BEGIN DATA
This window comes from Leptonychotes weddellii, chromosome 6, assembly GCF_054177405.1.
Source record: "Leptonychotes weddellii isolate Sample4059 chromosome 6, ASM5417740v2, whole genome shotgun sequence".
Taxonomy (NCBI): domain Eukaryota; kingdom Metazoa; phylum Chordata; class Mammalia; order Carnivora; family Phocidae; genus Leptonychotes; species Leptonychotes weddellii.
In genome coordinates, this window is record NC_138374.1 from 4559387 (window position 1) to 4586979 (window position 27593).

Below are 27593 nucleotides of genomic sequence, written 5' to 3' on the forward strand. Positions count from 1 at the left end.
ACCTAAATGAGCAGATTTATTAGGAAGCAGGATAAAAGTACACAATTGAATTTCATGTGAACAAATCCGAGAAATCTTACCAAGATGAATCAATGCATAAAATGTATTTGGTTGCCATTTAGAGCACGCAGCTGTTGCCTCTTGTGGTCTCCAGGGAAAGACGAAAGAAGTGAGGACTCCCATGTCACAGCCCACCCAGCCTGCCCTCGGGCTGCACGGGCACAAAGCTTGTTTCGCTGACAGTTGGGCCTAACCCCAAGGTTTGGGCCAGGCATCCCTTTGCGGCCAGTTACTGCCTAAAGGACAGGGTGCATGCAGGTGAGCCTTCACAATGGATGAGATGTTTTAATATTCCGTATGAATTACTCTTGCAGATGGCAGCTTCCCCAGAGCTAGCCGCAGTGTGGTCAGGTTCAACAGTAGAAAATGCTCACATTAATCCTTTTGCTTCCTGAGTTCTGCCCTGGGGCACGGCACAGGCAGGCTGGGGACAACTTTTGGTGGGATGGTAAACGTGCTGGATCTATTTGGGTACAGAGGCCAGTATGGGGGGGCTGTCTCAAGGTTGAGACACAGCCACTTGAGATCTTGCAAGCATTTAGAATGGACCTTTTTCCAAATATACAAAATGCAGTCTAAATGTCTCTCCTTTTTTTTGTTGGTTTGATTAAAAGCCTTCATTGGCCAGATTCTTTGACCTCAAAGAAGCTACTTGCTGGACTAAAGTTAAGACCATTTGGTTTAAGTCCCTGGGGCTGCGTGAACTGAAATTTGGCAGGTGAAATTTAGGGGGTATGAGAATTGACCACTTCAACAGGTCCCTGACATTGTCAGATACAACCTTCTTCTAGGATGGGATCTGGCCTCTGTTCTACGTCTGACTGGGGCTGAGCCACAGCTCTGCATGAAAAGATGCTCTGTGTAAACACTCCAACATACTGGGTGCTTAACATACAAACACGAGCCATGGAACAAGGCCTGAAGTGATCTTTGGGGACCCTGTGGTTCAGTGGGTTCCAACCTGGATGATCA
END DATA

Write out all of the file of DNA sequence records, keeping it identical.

This window comes from Leptonychotes weddellii, chromosome 6, assembly GCF_054177405.1.
Source record: "Leptonychotes weddellii isolate Sample4059 chromosome 6, ASM5417740v2, whole genome shotgun sequence".
Taxonomy (NCBI): domain Eukaryota; kingdom Metazoa; phylum Chordata; class Mammalia; order Carnivora; family Phocidae; genus Leptonychotes; species Leptonychotes weddellii.
In genome coordinates, this window is record NC_138374.1 from 4559387 (window position 1) to 4586979 (window position 27593).

Below are 27593 nucleotides of genomic sequence, written 5' to 3' on the forward strand. Positions count from 1 at the left end.
ACCTAAATGAGCAGATTTATTAGGAAGCAGGATAAAAGTACACAATTGAATTTCATGTGAACAAATCCGAGAAATCTTACCAAGATGAATCAATGCATAAAATGTATTTGGTTGCCATTTAGAGCACGCAGCTGTTGCCTCTTGTGGTCTCCAGGGAAAGACGAAAGAAGTGAGGACTCCCATGTCACAGCCCACCCAGCCTGCCCTCGGGCTGCACGGGCACAAAGCTTGTTTCGCTGACAGTTGGGCCTAACCCCAAGGTTTGGGCCAGGCATCCCTTTGCGGCCAGTTACTGCCTAAAGGACAGGGTGCATGCAGGTGAGCCTTCACAATGGATGAGATGTTTTAATATTCCGTATGAATTACTCTTGCAGATGGCAGCTTCCCCAGAGCTAGCCGCAGTGTGGTCAGGTTCAACAGTAGAAAATGCTCACATTAATCCTTTTGCTTCCTGAGTTCTGCCCTGGGGCACGGCACAGGCAGGCTGGGGACAACTTTTGGTGGGATGGTAAACGTGCTGGATCTATTTGGGTACAGAGGCCAGTATGGGGGGGCTGTCTCAAGGTTGAGACACAGCCACTTGAGATCTTGCAAGCATTTAGAATGGACCTTTTTCCAAATATACAAAATGCAGTCTAAATGTCTCTCCTTTTTTTTGTTGGTTTGATTAAAAGCCTTCATTGGCCAGATTCTTTGACCTCAAAGAAGCTACTTGCTGGACTAAAGTTAAGACCATTTGGTTTAAGTCCCTGGGGCTGCGTGAACTGAAATTTGGCAGGTGAAATTTAGGGGGTATGAGAATTGACCACTTCAACAGGTCCCTGACATTGTCAGATACAACCTTCTTCTAGGATGGGATCTGGCCTCTGTTCTACGTCTGACTGGGGCTGAGCCACAGCTCTGCATGAAAAGATGCTCTGTGTAAACACTCCAACATACTGGGTGCTTAACATACAAACACGAGCCATGGAACAAGGCCTGAAGTGATCTTTGGGGACCCTGTGGTTCAGTGGGTTCCAACCTGGATGATCA